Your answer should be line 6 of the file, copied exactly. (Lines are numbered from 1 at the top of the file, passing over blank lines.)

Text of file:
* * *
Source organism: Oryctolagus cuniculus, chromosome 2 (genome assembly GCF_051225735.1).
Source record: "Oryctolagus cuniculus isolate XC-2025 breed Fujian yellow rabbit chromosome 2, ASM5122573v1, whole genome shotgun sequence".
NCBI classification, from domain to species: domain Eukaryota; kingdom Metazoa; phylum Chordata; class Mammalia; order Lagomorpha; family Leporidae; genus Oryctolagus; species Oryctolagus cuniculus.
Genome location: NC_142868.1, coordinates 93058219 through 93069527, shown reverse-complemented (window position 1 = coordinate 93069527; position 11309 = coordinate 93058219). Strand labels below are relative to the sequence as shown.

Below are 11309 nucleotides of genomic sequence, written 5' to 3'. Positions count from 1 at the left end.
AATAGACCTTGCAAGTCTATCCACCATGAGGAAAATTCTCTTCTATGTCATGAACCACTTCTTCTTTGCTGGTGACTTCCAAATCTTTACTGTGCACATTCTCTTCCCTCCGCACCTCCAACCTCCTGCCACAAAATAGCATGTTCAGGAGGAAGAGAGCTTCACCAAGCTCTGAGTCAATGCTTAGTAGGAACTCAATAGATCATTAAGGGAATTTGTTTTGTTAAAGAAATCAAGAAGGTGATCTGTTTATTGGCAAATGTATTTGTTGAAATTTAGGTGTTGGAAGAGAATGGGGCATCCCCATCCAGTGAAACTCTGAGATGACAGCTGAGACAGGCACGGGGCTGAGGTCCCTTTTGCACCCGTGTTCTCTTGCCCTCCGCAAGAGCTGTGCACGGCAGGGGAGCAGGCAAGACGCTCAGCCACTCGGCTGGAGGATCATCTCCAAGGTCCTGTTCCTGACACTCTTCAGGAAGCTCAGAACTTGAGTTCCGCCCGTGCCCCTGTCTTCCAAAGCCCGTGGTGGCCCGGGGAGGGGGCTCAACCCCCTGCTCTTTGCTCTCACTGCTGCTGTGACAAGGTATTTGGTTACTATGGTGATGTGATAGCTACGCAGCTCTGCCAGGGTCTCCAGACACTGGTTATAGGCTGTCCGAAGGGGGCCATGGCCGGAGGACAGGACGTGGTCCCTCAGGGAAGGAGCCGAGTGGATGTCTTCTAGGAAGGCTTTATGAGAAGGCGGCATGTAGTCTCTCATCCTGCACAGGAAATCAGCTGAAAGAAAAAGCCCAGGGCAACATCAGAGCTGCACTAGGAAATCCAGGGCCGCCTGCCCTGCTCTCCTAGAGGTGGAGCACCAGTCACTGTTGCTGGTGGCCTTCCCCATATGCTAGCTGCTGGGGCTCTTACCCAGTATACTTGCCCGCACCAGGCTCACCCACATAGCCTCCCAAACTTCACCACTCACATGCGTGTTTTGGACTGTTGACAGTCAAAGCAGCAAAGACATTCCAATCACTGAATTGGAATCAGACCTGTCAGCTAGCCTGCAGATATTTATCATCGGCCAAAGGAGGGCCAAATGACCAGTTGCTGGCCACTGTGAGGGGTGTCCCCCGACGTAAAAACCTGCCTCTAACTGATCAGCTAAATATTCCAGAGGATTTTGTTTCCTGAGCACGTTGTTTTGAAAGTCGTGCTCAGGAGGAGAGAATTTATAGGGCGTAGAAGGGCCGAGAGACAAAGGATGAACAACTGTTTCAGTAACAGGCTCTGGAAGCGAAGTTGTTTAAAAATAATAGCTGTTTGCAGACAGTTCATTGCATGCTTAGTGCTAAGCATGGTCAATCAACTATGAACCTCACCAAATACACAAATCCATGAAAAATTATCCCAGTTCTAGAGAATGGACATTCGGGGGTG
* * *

AATAGACCTTGCAAGTCTATCCACCATGAGGAAAATTCTCTTCTATGTCATGAACCACTTCTTCTTTGCTGGTGACTTCCAAATCTTTACTGTGCACATTCTCTTCCCTCCGCACCTCCAACCTCCTGCCACAAAATAGCATGTTCAGGAGGAAGAGAGCTTCACCAAGCTCTGAGTCAATGCTTAGTAGGAACTCAATAGATCATTAAGGGAATTTGTTTTGTTAAAGAAATCAAGAAGGTGATCTGTTTATTGGCAAATGTATTTGTTGAAATTTAGGTGTTGGAAGAGAATGGGGCATCCCCATCCAGTGAAACTCTGAGATGACAGCTGAGACAGGCACGGGGCTGAGGTCCCTTTTGCACCCGTGTTCTCTTGCCCTCCGCAAGAGCTGTGCACGGCAGGGGAGCAGGCAAGACGCTCAGCCACTCGGCTGGAGGATCATCTCCAAGGTCCTGTTCCTGACACTCTTCAGGAAGCTCAGAACTTGAGTTCCGCCCGTGCCCCTGTCTTCCAAAGCCCGTGGTGGCCCGGGGAGGGGGCTCAACCCCCTGCTCTTTGCTCTCACTGCTGCTGTGACAAGGTATTTGGTTACTATGGTGATGTGATAGCTACGCAGCTCTGCCAGGGTCTCCAGACACTGGTTATAGGCTGTCCGAAGGGGGCCATGGCCGGAGGACAGGACGTGGTCCCTCAGGGAAGGAGCCGAGTGGATGTCTTCTAGGAAGGCTTTATGAGAAGGCGGCATGTAGTCTCTCATCCTGCACAGGAAATCAGCTGAAAGAAAAAGCCCAGGGCAACATCAGAGCTGCACTAGGAAATCCAGGGCCGCCTGCCCTGCTCTCCTAGAGGTGGAGCACCAGTCACTGTTGCTGGTGGCCTTCCCCATATGCTAGCTGCTGGGGCTCTTACCCAGTATACTTGCCCGCACCAGGCTCACCCACATAGCCTCCCAAACTTCACCACTCACATGCGTGTTTTGGACTGTTGACAGTCAAAGCAGCAAAGACATTCCAATCACTGAATTGGAATCAGACCTGTCAGCTAGCCTGCAGATATTTATCATCGGCCAAAGGAGGGCCAAATGACCAGTTGCTGGCCACTGTGAGGGGTGTCCCCCGACGTAAAAACCTGCCTCTAACTGATCAGCTAAATATTCCAGAGGATTTTGTTTCCTGAGCACGTTGTTTTGAAAGTCGTGCTCAGGAGGAGAGAATTTATAGGGCGTAGAAGGGCCGAGAGACAAAGGATGAACAACTGTTTCAGTAACAGGCTCTGGAAGCGAAGTTGTTTAAAAATAATAGCTGTTTGCAGACAGTTCATTGCATGCTTAGTGCTAAGCATGGTCAATCAACTATGAACCTCACCAAATACACAAATCCATGAAAAATTATCCCAGTTCTAGAGAATGGACATTCGGGGGTG